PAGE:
Why am I paying so much tax on my pension?
What are my chances of a prize bond win?
A recent correspondent refers to “having built up a substantial amount which we currently invest in prize bonds. We get a great return on them versus putting cash on deposit”.
You make no reference to this in your response but I was gobsmacked to learn that anyone could make a “great return” from such an investment. I have been investing in prize bonds for almost 40 years and have not got one cent back. I am wondering does one have to have, say €100,000, in prize bonds to have any chance?
Mr G McL, email
Prize bond draws, like the Lotto, are a matter of chance. On that basis, I would assume that the greater share of the entries you own – in this case the higher number of individual prize bonds – the better your chances of winning a prize in any given draw, or cumulatively over a period.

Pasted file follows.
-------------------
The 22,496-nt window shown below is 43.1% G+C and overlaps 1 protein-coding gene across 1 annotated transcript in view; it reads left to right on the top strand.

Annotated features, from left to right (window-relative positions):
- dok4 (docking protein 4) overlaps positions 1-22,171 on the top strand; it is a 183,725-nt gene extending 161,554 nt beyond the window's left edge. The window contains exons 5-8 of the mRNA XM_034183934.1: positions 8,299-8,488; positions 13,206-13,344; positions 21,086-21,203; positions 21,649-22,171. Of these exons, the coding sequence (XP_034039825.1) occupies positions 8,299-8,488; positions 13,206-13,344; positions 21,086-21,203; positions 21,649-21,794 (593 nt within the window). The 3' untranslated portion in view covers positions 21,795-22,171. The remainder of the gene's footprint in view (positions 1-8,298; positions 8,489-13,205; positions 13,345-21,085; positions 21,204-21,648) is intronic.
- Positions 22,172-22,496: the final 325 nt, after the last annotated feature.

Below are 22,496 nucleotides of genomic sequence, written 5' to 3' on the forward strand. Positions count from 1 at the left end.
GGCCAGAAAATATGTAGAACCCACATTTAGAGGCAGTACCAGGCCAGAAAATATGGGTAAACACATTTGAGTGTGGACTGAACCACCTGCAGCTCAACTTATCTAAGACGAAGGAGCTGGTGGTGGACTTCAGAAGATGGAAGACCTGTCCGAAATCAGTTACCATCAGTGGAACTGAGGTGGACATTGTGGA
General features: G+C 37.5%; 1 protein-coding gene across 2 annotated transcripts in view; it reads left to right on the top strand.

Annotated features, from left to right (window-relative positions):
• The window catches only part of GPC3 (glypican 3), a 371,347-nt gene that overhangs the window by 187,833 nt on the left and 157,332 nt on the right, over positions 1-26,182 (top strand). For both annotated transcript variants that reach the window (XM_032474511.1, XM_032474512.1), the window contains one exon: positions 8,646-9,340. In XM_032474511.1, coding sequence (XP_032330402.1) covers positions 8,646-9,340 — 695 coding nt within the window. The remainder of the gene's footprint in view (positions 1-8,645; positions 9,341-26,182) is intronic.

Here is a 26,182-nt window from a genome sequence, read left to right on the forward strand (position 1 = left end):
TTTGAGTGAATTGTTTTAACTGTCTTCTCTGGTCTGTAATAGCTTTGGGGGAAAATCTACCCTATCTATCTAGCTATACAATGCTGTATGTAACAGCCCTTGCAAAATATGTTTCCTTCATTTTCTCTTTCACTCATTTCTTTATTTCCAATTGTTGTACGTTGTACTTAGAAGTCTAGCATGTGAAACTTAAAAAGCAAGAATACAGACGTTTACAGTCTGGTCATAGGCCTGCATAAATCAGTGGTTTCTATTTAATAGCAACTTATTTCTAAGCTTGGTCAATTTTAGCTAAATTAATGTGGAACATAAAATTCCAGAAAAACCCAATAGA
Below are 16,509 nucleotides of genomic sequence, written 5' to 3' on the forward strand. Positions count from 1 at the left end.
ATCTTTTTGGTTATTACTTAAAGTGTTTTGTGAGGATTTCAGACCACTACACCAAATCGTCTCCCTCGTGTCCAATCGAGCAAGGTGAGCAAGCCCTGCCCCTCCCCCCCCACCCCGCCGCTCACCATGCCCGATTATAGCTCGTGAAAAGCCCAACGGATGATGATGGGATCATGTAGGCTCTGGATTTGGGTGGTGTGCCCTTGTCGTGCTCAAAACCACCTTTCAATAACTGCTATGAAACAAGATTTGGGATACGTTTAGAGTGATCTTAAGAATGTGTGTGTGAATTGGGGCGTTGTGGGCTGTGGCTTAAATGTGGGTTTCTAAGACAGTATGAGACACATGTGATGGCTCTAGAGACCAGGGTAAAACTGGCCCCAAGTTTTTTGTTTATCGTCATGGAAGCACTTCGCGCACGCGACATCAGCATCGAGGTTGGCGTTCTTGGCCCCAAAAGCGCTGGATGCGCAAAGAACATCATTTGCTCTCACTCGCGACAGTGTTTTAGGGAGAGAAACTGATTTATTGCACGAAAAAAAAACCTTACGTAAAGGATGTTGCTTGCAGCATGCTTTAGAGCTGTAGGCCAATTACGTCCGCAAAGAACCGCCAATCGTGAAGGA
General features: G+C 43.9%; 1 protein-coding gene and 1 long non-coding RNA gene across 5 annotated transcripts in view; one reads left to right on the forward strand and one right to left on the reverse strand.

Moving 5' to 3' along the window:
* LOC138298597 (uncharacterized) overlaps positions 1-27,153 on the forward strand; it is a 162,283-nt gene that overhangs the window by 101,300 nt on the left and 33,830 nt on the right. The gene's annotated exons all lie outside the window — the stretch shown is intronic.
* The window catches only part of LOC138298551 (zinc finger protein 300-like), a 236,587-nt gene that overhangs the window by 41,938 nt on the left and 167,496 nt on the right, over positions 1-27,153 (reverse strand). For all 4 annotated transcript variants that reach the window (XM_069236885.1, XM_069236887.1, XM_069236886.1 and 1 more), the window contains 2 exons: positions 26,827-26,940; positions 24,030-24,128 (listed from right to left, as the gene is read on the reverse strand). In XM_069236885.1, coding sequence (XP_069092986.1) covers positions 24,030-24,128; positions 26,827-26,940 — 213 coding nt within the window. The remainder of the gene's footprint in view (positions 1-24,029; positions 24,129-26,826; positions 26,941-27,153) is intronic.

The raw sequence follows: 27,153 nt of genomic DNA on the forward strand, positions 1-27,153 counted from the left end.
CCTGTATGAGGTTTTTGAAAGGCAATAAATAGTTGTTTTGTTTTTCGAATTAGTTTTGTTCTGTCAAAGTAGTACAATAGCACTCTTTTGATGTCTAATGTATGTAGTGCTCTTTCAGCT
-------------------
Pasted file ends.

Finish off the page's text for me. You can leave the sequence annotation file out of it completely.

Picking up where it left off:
That’s not to say there are not some attractions to prize bonds. First up, your bond is entered in every weekly draw for as long as you hold it – which, in itself, makes it a better bet that the Lotto – but as with the lottery, you pay no tax on any winnings.
And, if you are of an altruistic bent, there is the satisfaction of knowing that in these times of austerity, you are helping balance the State’s books as the bonds are managed by the National Treasury Management Agency alongside other State savings.
There are more than 8,500 winners each week but then again there are more than 200 million bonds in issue . . .
The other key attraction of the bonds is that they can be redeemed at face value. Of course, no allowance is made for inflation, so you are still effectively losing money in almost all circumstances – unless your bond comes up in a draw.
Ultimately, only in a period of sustained deflation would prize bond purchase be considered a “sensible investment option”, as against a somewhat virtuous punt.
* This column is a reader service and is not intended to replace professional advice. Please send your questions to QA, c/o Dominic Coyle, The Irish Times, 24-28 Tara Street, Dublin 2, or to email@example.com.